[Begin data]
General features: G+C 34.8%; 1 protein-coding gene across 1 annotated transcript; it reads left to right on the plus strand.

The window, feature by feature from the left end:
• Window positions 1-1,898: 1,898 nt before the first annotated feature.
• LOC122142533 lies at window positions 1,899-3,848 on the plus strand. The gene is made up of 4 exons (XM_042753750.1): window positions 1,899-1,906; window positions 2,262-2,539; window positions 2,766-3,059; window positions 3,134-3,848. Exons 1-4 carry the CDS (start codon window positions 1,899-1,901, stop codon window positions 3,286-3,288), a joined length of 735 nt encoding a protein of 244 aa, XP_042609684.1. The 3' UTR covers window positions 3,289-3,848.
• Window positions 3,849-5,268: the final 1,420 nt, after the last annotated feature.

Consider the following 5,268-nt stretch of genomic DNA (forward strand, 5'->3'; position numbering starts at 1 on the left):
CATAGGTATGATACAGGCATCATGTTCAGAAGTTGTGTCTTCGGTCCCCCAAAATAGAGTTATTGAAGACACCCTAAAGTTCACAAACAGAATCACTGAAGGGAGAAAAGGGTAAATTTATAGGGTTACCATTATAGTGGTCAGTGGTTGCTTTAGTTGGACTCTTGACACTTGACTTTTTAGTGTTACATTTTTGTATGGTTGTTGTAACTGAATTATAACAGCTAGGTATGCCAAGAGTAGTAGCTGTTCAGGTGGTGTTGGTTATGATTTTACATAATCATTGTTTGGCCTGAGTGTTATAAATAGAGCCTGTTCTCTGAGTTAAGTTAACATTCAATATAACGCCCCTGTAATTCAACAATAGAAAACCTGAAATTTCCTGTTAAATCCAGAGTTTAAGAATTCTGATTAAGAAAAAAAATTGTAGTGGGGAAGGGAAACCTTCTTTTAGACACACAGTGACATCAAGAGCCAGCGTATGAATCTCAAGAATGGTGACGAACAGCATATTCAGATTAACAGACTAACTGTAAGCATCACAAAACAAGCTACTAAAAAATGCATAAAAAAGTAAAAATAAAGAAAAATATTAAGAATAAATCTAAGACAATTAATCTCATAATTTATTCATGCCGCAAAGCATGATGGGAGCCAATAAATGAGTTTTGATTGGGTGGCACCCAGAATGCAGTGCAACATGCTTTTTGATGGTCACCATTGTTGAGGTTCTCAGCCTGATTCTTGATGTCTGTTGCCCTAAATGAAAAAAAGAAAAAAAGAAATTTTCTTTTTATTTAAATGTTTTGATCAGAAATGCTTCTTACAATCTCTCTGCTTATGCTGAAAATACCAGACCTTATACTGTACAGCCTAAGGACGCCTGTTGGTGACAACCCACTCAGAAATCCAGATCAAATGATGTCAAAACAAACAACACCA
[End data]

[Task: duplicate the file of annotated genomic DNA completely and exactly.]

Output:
General features: G+C 34.8%; 1 protein-coding gene across 1 annotated transcript; it reads left to right on the plus strand.

The window, feature by feature from the left end:
• Window positions 1-1,898: 1,898 nt before the first annotated feature.
• LOC122142533 lies at window positions 1,899-3,848 on the plus strand. The gene is made up of 4 exons (XM_042753750.1): window positions 1,899-1,906; window positions 2,262-2,539; window positions 2,766-3,059; window positions 3,134-3,848. Exons 1-4 carry the CDS (start codon window positions 1,899-1,901, stop codon window positions 3,286-3,288), a joined length of 735 nt encoding a protein of 244 aa, XP_042609684.1. The 3' UTR covers window positions 3,289-3,848.
• Window positions 3,849-5,268: the final 1,420 nt, after the last annotated feature.

Consider the following 5,268-nt stretch of genomic DNA (forward strand, 5'->3'; position numbering starts at 1 on the left):
CATAGGTATGATACAGGCATCATGTTCAGAAGTTGTGTCTTCGGTCCCCCAAAATAGAGTTATTGAAGACACCCTAAAGTTCACAAACAGAATCACTGAAGGGAGAAAAGGGTAAATTTATAGGGTTACCATTATAGTGGTCAGTGGTTGCTTTAGTTGGACTCTTGACACTTGACTTTTTAGTGTTACATTTTTGTATGGTTGTTGTAACTGAATTATAACAGCTAGGTATGCCAAGAGTAGTAGCTGTTCAGGTGGTGTTGGTTATGATTTTACATAATCATTGTTTGGCCTGAGTGTTATAAATAGAGCCTGTTCTCTGAGTTAAGTTAACATTCAATATAACGCCCCTGTAATTCAACAATAGAAAACCTGAAATTTCCTGTTAAATCCAGAGTTTAAGAATTCTGATTAAGAAAAAAAATTGTAGTGGGGAAGGGAAACCTTCTTTTAGACACACAGTGACATCAAGAGCCAGCGTATGAATCTCAAGAATGGTGACGAACAGCATATTCAGATTAACAGACTAACTGTAAGCATCACAAAACAAGCTACTAAAAAATGCATAAAAAAGTAAAAATAAAGAAAAATATTAAGAATAAATCTAAGACAATTAATCTCATAATTTATTCATGCCGCAAAGCATGATGGGAGCCAATAAATGAGTTTTGATTGGGTGGCACCCAGAATGCAGTGCAACATGCTTTTTGATGGTCACCATTGTTGAGGTTCTCAGCCTGATTCTTGATGTCTGTTGCCCTAAATGAAAAAAAGAAAAAAAGAAATTTTCTTTTTATTTAAATGTTTTGATCAGAAATGCTTCTTACAATCTCTCTGCTTATGCTGAAAATACCAGACCTTATACTGTACAGCCTAAGGACGCCTGTTGGTGACAACCCACTCAGAAATCCAGATCAAATGATGTCAAAACAAACAACACCA